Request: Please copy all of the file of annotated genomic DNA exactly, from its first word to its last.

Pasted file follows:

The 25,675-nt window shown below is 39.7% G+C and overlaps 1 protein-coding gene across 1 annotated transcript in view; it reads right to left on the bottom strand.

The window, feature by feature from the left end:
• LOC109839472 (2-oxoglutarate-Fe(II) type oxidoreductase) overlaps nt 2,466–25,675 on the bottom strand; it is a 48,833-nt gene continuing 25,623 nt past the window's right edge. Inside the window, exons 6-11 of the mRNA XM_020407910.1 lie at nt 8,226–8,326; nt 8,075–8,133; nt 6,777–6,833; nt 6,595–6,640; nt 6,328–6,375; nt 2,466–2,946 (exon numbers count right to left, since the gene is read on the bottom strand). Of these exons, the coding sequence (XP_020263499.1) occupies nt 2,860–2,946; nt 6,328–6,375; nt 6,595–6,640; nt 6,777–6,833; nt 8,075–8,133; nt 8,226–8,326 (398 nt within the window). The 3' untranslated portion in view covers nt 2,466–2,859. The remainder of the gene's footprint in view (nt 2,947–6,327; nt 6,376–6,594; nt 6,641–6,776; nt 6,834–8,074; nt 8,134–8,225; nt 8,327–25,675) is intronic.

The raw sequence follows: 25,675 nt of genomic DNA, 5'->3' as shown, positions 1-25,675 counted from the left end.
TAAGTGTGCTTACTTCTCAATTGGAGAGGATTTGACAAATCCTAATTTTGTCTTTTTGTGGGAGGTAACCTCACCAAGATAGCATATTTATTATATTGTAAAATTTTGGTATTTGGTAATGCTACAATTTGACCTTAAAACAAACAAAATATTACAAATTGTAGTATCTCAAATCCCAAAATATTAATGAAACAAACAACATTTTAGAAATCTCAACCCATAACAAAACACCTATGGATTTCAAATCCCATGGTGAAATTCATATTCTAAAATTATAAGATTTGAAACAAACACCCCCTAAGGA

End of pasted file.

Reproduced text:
The 25,675-nt window shown below is 39.7% G+C and overlaps 1 protein-coding gene across 1 annotated transcript in view; it reads right to left on the bottom strand.

The window, feature by feature from the left end:
• LOC109839472 (2-oxoglutarate-Fe(II) type oxidoreductase) overlaps nt 2,466–25,675 on the bottom strand; it is a 48,833-nt gene continuing 25,623 nt past the window's right edge. Inside the window, exons 6-11 of the mRNA XM_020407910.1 lie at nt 8,226–8,326; nt 8,075–8,133; nt 6,777–6,833; nt 6,595–6,640; nt 6,328–6,375; nt 2,466–2,946 (exon numbers count right to left, since the gene is read on the bottom strand). Of these exons, the coding sequence (XP_020263499.1) occupies nt 2,860–2,946; nt 6,328–6,375; nt 6,595–6,640; nt 6,777–6,833; nt 8,075–8,133; nt 8,226–8,326 (398 nt within the window). The 3' untranslated portion in view covers nt 2,466–2,859. The remainder of the gene's footprint in view (nt 2,947–6,327; nt 6,376–6,594; nt 6,641–6,776; nt 6,834–8,074; nt 8,134–8,225; nt 8,327–25,675) is intronic.

The raw sequence follows: 25,675 nt of genomic DNA, 5'->3' as shown, positions 1-25,675 counted from the left end.
TAAGTGTGCTTACTTCTCAATTGGAGAGGATTTGACAAATCCTAATTTTGTCTTTTTGTGGGAGGTAACCTCACCAAGATAGCATATTTATTATATTGTAAAATTTTGGTATTTGGTAATGCTACAATTTGACCTTAAAACAAACAAAATATTACAAATTGTAGTATCTCAAATCCCAAAATATTAATGAAACAAACAACATTTTAGAAATCTCAACCCATAACAAAACACCTATGGATTTCAAATCCCATGGTGAAATTCATATTCTAAAATTATAAGATTTGAAACAAACACCCCCTAAGGA